Efforts have been made to utilize devices such as fast reactive power compensators (e.g., static VAR compensators) and high voltage DC tie lines in order to enhance system damping, using various types of linear controllers. Reactive power compensators have traditionally been used to maintain a near-constant voltage on a give bus. HVDC tie lines maintain a near-constant real power transfer. Recent work indicates that a more integrated systems approach to the overall network control problem may result in more effective use of these devices for stable system operation.
The shift in emphasis in the use of voltage support equipment for stability enhancement has been away from the concept of maintaining a constant voltage at the device terminals, toward the use of the device's reactive power capacity as a means of stabilizing oscillations in transferred power, at the expense of some fluctuation in the terminal voltage. This is the purpose of a power system stabilizer (PSS), which modulates the setpoint of a generator voltage controller to achieve a gain in stability.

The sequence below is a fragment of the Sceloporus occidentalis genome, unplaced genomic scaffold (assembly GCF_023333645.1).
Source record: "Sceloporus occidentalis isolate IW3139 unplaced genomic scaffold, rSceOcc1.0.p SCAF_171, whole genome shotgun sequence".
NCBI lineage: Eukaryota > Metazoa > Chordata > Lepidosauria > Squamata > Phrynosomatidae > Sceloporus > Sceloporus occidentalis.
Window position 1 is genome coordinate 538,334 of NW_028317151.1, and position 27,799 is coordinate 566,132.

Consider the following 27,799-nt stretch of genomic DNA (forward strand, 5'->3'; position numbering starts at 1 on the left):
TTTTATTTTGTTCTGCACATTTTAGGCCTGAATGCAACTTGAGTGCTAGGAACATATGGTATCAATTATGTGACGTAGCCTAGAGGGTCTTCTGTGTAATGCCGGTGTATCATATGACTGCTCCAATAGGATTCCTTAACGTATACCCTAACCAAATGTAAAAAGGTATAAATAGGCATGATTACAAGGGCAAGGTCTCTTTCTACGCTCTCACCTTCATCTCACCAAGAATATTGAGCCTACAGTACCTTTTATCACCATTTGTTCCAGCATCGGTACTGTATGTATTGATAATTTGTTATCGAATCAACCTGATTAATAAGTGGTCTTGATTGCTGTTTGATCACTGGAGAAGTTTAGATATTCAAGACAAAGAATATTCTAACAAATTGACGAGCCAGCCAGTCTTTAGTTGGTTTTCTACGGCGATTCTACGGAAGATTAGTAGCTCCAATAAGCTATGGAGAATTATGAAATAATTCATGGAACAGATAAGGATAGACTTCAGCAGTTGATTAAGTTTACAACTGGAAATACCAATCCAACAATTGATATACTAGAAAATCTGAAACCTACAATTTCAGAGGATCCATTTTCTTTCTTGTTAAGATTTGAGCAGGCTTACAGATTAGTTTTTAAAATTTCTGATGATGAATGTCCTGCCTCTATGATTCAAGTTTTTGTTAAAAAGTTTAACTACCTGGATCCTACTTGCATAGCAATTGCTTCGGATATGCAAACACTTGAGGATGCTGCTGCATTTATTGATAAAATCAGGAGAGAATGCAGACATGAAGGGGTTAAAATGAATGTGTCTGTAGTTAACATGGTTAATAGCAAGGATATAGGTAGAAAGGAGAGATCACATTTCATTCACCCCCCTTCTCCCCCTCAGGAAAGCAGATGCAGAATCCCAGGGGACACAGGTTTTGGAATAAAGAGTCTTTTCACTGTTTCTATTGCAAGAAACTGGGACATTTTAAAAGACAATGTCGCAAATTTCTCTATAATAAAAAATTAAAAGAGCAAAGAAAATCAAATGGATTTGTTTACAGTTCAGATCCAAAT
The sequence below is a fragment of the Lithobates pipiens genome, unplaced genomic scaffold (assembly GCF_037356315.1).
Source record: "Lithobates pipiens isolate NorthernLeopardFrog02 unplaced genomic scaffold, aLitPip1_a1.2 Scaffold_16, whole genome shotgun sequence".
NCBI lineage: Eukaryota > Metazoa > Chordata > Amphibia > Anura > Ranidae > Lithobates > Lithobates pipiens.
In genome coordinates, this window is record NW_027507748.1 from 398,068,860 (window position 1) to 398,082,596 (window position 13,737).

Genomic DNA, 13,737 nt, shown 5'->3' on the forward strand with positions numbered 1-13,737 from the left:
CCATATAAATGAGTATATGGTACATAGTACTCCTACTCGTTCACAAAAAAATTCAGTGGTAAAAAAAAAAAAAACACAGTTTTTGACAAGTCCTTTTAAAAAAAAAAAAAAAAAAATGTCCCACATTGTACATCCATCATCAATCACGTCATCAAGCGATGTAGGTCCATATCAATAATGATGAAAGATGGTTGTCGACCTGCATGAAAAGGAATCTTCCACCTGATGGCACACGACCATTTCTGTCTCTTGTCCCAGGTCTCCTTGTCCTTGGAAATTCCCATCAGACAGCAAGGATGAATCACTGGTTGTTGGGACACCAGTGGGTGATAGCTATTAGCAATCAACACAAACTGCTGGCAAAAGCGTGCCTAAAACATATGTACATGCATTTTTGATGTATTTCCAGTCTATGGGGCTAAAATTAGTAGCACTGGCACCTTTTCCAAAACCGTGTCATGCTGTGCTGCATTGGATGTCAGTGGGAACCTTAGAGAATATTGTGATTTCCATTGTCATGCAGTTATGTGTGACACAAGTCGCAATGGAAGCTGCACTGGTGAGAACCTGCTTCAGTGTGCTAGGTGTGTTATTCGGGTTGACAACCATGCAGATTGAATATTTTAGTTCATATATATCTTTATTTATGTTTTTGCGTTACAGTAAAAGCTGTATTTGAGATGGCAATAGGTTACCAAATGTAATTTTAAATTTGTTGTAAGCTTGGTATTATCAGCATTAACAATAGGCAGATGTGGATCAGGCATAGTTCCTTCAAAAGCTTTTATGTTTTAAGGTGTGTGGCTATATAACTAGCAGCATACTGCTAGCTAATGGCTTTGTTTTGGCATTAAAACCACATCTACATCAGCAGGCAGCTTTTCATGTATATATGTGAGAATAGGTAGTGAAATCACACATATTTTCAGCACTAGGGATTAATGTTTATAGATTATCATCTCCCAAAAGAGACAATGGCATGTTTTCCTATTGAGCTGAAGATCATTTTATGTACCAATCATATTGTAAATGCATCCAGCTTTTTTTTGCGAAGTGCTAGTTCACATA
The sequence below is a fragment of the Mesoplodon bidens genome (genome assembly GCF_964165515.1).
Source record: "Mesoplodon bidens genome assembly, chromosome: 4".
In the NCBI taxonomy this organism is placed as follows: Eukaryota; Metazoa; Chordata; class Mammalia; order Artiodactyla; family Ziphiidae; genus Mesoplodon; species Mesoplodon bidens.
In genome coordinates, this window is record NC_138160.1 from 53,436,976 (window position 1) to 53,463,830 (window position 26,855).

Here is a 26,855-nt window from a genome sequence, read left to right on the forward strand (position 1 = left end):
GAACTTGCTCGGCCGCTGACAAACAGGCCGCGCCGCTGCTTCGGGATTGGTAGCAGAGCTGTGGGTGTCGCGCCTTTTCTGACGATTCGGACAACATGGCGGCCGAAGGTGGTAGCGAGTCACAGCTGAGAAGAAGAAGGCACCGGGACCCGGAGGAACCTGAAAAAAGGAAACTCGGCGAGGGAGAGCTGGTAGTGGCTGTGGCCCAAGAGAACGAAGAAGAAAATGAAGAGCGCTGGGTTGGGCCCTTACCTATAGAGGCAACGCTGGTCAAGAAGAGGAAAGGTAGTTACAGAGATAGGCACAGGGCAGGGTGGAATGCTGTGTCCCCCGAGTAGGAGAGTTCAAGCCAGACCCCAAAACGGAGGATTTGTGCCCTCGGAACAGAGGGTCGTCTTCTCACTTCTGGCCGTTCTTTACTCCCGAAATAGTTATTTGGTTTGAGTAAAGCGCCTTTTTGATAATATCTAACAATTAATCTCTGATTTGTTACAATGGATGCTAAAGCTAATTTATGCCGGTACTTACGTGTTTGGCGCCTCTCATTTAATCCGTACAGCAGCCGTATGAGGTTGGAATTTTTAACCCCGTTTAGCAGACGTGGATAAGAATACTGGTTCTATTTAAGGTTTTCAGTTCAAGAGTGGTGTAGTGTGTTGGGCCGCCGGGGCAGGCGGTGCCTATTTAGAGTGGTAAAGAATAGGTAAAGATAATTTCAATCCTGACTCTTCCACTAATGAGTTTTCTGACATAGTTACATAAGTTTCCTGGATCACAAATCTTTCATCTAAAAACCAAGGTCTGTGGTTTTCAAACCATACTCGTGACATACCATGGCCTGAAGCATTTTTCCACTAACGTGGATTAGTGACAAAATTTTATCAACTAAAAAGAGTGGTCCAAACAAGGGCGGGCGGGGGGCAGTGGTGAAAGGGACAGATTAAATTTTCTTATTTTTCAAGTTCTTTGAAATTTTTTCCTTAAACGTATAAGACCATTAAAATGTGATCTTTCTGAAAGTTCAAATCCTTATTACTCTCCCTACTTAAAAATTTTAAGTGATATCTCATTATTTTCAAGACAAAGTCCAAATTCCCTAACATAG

Current state of the art power system stabilizers (PSS) do not require any a priori knowledge of the post-disturbance equilibrium point and operate as linear, constant gain devices. A PSS develops a voltage correction term that is added to a constant voltage reference term. This sum is compared to the actual generator terminal voltage to arrive at a voltage error signal for the voltage regulator (or exciter) of the generator. A common type of PSS is shown in FIG. 1. It includes a prime mover 10, such as a turbine, which provides real mechanical input power, in response to steam pressure of water flow, to a generator 12. The generator has a shaft (not shown) whose rotation speed is determined by a shaft speed transducer 14. The exciter 16 modulates the generator excitation, in response to a voltage error signal, so that the generator terminal voltage matches the target voltage. The voltage error signal is determined (in the illustrated system) based upon a speed or frequency error signal, by comparing a reference speed 18 to the shaft speed such as with a simple adder 20. The shaft speed error signal is applied to the PSS 22, which uses one or more linear control functions to produce an output voltage correction term. The output of the PSS is substrated, with a simple adder 26, along with the determined generator voltage, from a voltage reference 24 to provide a voltage error signal which is provided to the exciter 16.